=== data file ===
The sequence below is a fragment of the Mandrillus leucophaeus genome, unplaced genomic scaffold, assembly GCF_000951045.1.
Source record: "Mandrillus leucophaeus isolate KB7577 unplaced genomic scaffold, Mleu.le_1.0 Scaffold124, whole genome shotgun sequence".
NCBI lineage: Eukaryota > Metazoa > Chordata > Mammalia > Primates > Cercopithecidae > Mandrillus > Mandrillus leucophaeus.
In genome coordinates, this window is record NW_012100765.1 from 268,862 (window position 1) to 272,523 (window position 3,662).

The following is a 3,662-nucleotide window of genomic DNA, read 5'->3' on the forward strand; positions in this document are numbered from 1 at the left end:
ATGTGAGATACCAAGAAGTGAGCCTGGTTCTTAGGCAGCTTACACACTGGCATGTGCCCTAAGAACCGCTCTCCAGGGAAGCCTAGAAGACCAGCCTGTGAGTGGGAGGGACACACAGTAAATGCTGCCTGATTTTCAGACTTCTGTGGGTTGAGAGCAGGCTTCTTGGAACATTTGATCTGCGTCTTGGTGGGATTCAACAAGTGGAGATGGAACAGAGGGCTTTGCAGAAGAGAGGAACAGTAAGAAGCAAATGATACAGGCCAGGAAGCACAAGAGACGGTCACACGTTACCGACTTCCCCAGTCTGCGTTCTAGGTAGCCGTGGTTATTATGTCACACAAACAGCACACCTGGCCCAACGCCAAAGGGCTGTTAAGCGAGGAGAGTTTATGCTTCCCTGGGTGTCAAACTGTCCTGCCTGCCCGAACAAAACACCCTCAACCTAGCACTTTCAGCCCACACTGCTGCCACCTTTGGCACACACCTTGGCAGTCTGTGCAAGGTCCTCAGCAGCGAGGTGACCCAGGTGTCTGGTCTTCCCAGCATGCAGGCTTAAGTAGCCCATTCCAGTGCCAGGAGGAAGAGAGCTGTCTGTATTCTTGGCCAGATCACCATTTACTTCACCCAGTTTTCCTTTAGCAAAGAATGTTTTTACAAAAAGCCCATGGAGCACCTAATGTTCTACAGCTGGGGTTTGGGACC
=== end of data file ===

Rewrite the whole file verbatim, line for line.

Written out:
The sequence below is a fragment of the Mandrillus leucophaeus genome, unplaced genomic scaffold, assembly GCF_000951045.1.
Source record: "Mandrillus leucophaeus isolate KB7577 unplaced genomic scaffold, Mleu.le_1.0 Scaffold124, whole genome shotgun sequence".
NCBI lineage: Eukaryota > Metazoa > Chordata > Mammalia > Primates > Cercopithecidae > Mandrillus > Mandrillus leucophaeus.
In genome coordinates, this window is record NW_012100765.1 from 268,862 (window position 1) to 272,523 (window position 3,662).

The following is a 3,662-nucleotide window of genomic DNA, read 5'->3' on the forward strand; positions in this document are numbered from 1 at the left end:
ATGTGAGATACCAAGAAGTGAGCCTGGTTCTTAGGCAGCTTACACACTGGCATGTGCCCTAAGAACCGCTCTCCAGGGAAGCCTAGAAGACCAGCCTGTGAGTGGGAGGGACACACAGTAAATGCTGCCTGATTTTCAGACTTCTGTGGGTTGAGAGCAGGCTTCTTGGAACATTTGATCTGCGTCTTGGTGGGATTCAACAAGTGGAGATGGAACAGAGGGCTTTGCAGAAGAGAGGAACAGTAAGAAGCAAATGATACAGGCCAGGAAGCACAAGAGACGGTCACACGTTACCGACTTCCCCAGTCTGCGTTCTAGGTAGCCGTGGTTATTATGTCACACAAACAGCACACCTGGCCCAACGCCAAAGGGCTGTTAAGCGAGGAGAGTTTATGCTTCCCTGGGTGTCAAACTGTCCTGCCTGCCCGAACAAAACACCCTCAACCTAGCACTTTCAGCCCACACTGCTGCCACCTTTGGCACACACCTTGGCAGTCTGTGCAAGGTCCTCAGCAGCGAGGTGACCCAGGTGTCTGGTCTTCCCAGCATGCAGGCTTAAGTAGCCCATTCCAGTGCCAGGAGGAAGAGAGCTGTCTGTATTCTTGGCCAGATCACCATTTACTTCACCCAGTTTTCCTTTAGCAAAGAATGTTTTTACAAAAAGCCCATGGAGCACCTAATGTTCTACAGCTGGGGTTTGGGACC